Traditional wooden boatbuilding in the UK is on the ‘Red List of Endangered Crafts’, compiled by the Heritage Crafts Association.
The research, funded by The Pilgrim Trust with additional sponsorship from The Royal Mint, found that the energy crisis and inflation has exacerbated the issues faced by the UK’s most at-risk skills, along with lingering Covid-19 and Brexit uncertainties and structural issues relating to apprenticeship funding.
New to the ‘endangered’ list for 2023 is traditional wooden boatbuilding, canal art and barge painting – joining craft makers in the areas of rope, sails, fenders, coracles, oars, masts, spars and flagpoles.
This classification means the trades have sufficient craftspeople to transmit the skills to the next generation, but there are ongoing viability concerns due to an ageing demographic or declining number of practitioners.
Compass and navigational instrument making are classed as ‘critically endangered’. Boatbuilding (modern wooden) is currently ‘viable’, although Heritage Crafts has warned that without more flexible qualifications and apprenticeships, and better access to training funds – including the possibility of apprenticeship levy transfer from larger companies – the craft will continue to struggle.
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Mary Lewis, endangered crafts manager, who led the research on behalf of Heritage Crafts, explained that the training issues relate to traditional boat building. There are more opportunities available in modern construction methods and the larger companies do invest in apprenticeships.
She said: “Traditional wooden boat building includes a very wide range of boat types from all over the UK. If the skills and knowledge of building traditional boats are not safeguarded, we risk losing the rich and diverse cultural heritage associated with these coastal and inland waterway communities.”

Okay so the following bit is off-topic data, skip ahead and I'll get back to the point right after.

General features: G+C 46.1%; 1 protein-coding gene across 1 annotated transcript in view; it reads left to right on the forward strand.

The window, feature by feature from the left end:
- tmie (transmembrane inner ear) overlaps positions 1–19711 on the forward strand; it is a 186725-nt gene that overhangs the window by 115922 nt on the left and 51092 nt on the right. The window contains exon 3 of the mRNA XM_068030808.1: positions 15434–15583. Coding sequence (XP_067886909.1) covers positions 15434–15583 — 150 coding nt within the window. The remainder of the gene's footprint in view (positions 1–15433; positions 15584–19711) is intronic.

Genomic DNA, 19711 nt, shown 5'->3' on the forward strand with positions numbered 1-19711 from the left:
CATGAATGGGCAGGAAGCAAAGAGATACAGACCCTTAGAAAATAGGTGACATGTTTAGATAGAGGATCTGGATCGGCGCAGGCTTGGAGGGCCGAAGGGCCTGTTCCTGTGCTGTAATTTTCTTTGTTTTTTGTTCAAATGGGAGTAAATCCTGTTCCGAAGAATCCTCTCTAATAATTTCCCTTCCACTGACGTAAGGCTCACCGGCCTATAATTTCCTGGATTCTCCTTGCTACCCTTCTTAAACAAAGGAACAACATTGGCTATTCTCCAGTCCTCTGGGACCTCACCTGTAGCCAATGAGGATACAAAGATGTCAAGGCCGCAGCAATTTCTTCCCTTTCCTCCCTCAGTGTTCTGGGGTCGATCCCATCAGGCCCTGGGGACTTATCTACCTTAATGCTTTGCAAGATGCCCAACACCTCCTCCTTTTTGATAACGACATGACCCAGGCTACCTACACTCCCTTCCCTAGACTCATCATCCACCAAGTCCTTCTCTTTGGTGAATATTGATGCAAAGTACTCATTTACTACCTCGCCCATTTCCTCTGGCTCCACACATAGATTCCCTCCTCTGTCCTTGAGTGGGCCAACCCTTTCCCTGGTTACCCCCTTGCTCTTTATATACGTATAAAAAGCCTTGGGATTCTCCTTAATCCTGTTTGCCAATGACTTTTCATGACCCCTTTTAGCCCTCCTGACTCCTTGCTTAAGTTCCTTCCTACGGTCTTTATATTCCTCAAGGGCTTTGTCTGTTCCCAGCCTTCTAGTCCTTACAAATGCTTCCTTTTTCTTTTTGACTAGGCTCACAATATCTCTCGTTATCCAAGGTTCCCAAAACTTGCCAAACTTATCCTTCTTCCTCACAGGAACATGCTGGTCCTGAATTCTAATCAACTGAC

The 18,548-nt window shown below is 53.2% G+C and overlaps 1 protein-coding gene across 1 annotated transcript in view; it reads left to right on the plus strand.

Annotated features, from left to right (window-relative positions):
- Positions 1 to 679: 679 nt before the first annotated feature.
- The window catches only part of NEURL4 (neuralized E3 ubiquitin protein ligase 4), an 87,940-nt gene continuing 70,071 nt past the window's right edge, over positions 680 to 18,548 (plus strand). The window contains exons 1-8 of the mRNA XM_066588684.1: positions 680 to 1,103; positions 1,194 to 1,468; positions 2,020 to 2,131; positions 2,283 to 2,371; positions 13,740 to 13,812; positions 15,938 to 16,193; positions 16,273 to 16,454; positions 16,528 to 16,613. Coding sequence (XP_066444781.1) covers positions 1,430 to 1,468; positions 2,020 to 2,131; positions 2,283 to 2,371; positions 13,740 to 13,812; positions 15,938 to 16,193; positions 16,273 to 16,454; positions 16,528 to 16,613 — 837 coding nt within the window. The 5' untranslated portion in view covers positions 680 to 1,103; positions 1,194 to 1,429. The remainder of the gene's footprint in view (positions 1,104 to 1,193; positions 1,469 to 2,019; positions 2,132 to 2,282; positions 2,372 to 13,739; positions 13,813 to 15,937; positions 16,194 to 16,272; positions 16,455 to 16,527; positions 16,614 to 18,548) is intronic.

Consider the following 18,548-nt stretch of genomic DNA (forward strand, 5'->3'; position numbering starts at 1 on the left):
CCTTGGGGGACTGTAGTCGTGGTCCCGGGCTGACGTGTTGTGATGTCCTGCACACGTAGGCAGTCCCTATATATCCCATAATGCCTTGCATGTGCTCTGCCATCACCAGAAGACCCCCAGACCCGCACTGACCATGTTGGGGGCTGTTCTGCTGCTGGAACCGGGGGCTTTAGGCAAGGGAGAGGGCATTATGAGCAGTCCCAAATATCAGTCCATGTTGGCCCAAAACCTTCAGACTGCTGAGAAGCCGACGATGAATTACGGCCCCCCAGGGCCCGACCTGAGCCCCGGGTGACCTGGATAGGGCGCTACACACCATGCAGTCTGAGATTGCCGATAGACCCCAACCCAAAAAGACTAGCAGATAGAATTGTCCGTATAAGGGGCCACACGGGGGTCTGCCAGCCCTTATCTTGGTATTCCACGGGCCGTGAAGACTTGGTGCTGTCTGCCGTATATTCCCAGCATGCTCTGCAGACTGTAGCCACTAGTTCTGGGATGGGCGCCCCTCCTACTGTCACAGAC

Whilst the UK has been a world-leader in the preservation of tangible heritage (museum collections, buildings and monuments), it has fallen behind the rest of the world when it comes to the safeguarding of intangible heritage (knowledge, skills and practices).
Of 193 UNESCO members, the UK is one of just 12 that have not yet ratified the 2003 Convention on the Safeguarding of Intangible Heritage, and government responsibility for heritage crafts falls in the gap between agencies set up to support arts and heritage.
Mary added: “The effect of the energy crisis, inflation, COVID-19 and Brexit have been tough on everyone, not least the craftspeople who possess our most fundamental craft skills.
“We know that heritage craft skills operate like an ecosystem; if we lose one part it can have devastating consequences on other parts of the system.
“If we allow endangered crafts to disappear then we seriously diminish the opportunities for future generations to create their own sustainable and fulfilling livelihoods and deal with the challenges of the future.”